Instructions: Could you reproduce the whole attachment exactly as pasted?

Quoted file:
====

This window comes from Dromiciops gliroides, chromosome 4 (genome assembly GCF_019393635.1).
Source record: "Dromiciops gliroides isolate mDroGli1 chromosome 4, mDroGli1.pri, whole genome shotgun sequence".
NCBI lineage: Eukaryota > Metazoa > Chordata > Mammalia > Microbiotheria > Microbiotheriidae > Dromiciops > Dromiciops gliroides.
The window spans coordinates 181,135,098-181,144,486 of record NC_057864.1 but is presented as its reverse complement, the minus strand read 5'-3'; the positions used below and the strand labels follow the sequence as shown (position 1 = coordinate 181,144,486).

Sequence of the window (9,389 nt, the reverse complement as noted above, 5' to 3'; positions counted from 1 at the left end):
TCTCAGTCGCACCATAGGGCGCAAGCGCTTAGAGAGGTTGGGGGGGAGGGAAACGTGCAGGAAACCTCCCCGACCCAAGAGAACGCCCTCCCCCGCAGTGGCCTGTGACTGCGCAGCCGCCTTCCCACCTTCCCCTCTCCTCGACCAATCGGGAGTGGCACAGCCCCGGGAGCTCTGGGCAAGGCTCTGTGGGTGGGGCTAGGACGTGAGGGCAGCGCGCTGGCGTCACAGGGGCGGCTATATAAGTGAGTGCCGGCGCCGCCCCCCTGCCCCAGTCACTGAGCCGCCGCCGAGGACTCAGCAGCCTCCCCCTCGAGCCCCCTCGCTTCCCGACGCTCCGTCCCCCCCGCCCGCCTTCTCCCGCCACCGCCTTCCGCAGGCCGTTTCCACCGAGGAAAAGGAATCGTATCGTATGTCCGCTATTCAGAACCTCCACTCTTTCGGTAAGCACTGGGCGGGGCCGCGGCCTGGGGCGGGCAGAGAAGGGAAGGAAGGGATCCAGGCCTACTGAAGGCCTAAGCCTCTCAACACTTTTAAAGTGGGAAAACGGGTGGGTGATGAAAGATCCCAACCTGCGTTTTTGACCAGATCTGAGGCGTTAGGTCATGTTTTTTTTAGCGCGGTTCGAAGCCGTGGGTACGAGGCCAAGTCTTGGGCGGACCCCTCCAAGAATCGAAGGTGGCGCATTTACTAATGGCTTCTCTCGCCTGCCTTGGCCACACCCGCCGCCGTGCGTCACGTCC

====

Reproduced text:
This window comes from Dromiciops gliroides, chromosome 4 (genome assembly GCF_019393635.1).
Source record: "Dromiciops gliroides isolate mDroGli1 chromosome 4, mDroGli1.pri, whole genome shotgun sequence".
NCBI lineage: Eukaryota > Metazoa > Chordata > Mammalia > Microbiotheria > Microbiotheriidae > Dromiciops > Dromiciops gliroides.
The window spans coordinates 181,135,098-181,144,486 of record NC_057864.1 but is presented as its reverse complement, the minus strand read 5'-3'; the positions used below and the strand labels follow the sequence as shown (position 1 = coordinate 181,144,486).

Sequence of the window (9,389 nt, the reverse complement as noted above, 5' to 3'; positions counted from 1 at the left end):
TCTCAGTCGCACCATAGGGCGCAAGCGCTTAGAGAGGTTGGGGGGGAGGGAAACGTGCAGGAAACCTCCCCGACCCAAGAGAACGCCCTCCCCCGCAGTGGCCTGTGACTGCGCAGCCGCCTTCCCACCTTCCCCTCTCCTCGACCAATCGGGAGTGGCACAGCCCCGGGAGCTCTGGGCAAGGCTCTGTGGGTGGGGCTAGGACGTGAGGGCAGCGCGCTGGCGTCACAGGGGCGGCTATATAAGTGAGTGCCGGCGCCGCCCCCCTGCCCCAGTCACTGAGCCGCCGCCGAGGACTCAGCAGCCTCCCCCTCGAGCCCCCTCGCTTCCCGACGCTCCGTCCCCCCCGCCCGCCTTCTCCCGCCACCGCCTTCCGCAGGCCGTTTCCACCGAGGAAAAGGAATCGTATCGTATGTCCGCTATTCAGAACCTCCACTCTTTCGGTAAGCACTGGGCGGGGCCGCGGCCTGGGGCGGGCAGAGAAGGGAAGGAAGGGATCCAGGCCTACTGAAGGCCTAAGCCTCTCAACACTTTTAAAGTGGGAAAACGGGTGGGTGATGAAAGATCCCAACCTGCGTTTTTGACCAGATCTGAGGCGTTAGGTCATGTTTTTTTTAGCGCGGTTCGAAGCCGTGGGTACGAGGCCAAGTCTTGGGCGGACCCCTCCAAGAATCGAAGGTGGCGCATTTACTAATGGCTTCTCTCGCCTGCCTTGGCCACACCCGCCGCCGTGCGTCACGTCC